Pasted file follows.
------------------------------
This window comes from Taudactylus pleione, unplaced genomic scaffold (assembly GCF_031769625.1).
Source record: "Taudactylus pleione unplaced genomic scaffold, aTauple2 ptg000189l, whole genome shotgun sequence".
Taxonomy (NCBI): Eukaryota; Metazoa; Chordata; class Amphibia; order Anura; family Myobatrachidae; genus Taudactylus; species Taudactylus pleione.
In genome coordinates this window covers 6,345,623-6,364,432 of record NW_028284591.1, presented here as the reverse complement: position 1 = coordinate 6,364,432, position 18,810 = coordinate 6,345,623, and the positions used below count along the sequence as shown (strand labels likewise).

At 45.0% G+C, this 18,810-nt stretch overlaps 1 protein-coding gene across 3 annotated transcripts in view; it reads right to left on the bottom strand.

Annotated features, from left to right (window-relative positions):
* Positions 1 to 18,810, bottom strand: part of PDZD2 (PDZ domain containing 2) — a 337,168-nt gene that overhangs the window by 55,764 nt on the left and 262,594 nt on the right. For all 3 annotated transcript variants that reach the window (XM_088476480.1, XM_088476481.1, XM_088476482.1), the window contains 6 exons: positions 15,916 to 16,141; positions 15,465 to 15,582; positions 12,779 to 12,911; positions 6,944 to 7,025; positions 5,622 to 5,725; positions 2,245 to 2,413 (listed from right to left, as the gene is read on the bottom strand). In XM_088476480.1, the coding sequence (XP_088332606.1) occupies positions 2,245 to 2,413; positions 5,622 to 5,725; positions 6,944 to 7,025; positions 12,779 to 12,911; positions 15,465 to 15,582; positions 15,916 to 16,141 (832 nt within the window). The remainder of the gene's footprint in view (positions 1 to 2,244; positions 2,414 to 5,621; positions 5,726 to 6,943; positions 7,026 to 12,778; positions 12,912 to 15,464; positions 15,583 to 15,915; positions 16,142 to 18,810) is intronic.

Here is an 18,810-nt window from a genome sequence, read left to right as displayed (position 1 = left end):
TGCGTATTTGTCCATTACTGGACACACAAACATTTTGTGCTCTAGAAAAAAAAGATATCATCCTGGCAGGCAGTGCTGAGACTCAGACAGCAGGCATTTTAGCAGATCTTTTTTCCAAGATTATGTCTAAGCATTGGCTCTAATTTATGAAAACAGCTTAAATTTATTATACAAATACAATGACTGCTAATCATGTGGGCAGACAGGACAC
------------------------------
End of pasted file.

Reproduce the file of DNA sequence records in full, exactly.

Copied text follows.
This window comes from Taudactylus pleione, unplaced genomic scaffold (assembly GCF_031769625.1).
Source record: "Taudactylus pleione unplaced genomic scaffold, aTauple2 ptg000189l, whole genome shotgun sequence".
Taxonomy (NCBI): Eukaryota; Metazoa; Chordata; class Amphibia; order Anura; family Myobatrachidae; genus Taudactylus; species Taudactylus pleione.
In genome coordinates this window covers 6,345,623-6,364,432 of record NW_028284591.1, presented here as the reverse complement: position 1 = coordinate 6,364,432, position 18,810 = coordinate 6,345,623, and the positions used below count along the sequence as shown (strand labels likewise).

At 45.0% G+C, this 18,810-nt stretch overlaps 1 protein-coding gene across 3 annotated transcripts in view; it reads right to left on the bottom strand.

Annotated features, from left to right (window-relative positions):
* Positions 1 to 18,810, bottom strand: part of PDZD2 (PDZ domain containing 2) — a 337,168-nt gene that overhangs the window by 55,764 nt on the left and 262,594 nt on the right. For all 3 annotated transcript variants that reach the window (XM_088476480.1, XM_088476481.1, XM_088476482.1), the window contains 6 exons: positions 15,916 to 16,141; positions 15,465 to 15,582; positions 12,779 to 12,911; positions 6,944 to 7,025; positions 5,622 to 5,725; positions 2,245 to 2,413 (listed from right to left, as the gene is read on the bottom strand). In XM_088476480.1, the coding sequence (XP_088332606.1) occupies positions 2,245 to 2,413; positions 5,622 to 5,725; positions 6,944 to 7,025; positions 12,779 to 12,911; positions 15,465 to 15,582; positions 15,916 to 16,141 (832 nt within the window). The remainder of the gene's footprint in view (positions 1 to 2,244; positions 2,414 to 5,621; positions 5,726 to 6,943; positions 7,026 to 12,778; positions 12,912 to 15,464; positions 15,583 to 15,915; positions 16,142 to 18,810) is intronic.

Here is an 18,810-nt window from a genome sequence, read left to right as displayed (position 1 = left end):
TGCGTATTTGTCCATTACTGGACACACAAACATTTTGTGCTCTAGAAAAAAAAGATATCATCCTGGCAGGCAGTGCTGAGACTCAGACAGCAGGCATTTTAGCAGATCTTTTTTCCAAGATTATGTCTAAGCATTGGCTCTAATTTATGAAAACAGCTTAAATTTATTATACAAATACAATGACTGCTAATCATGTGGGCAGACAGGACAC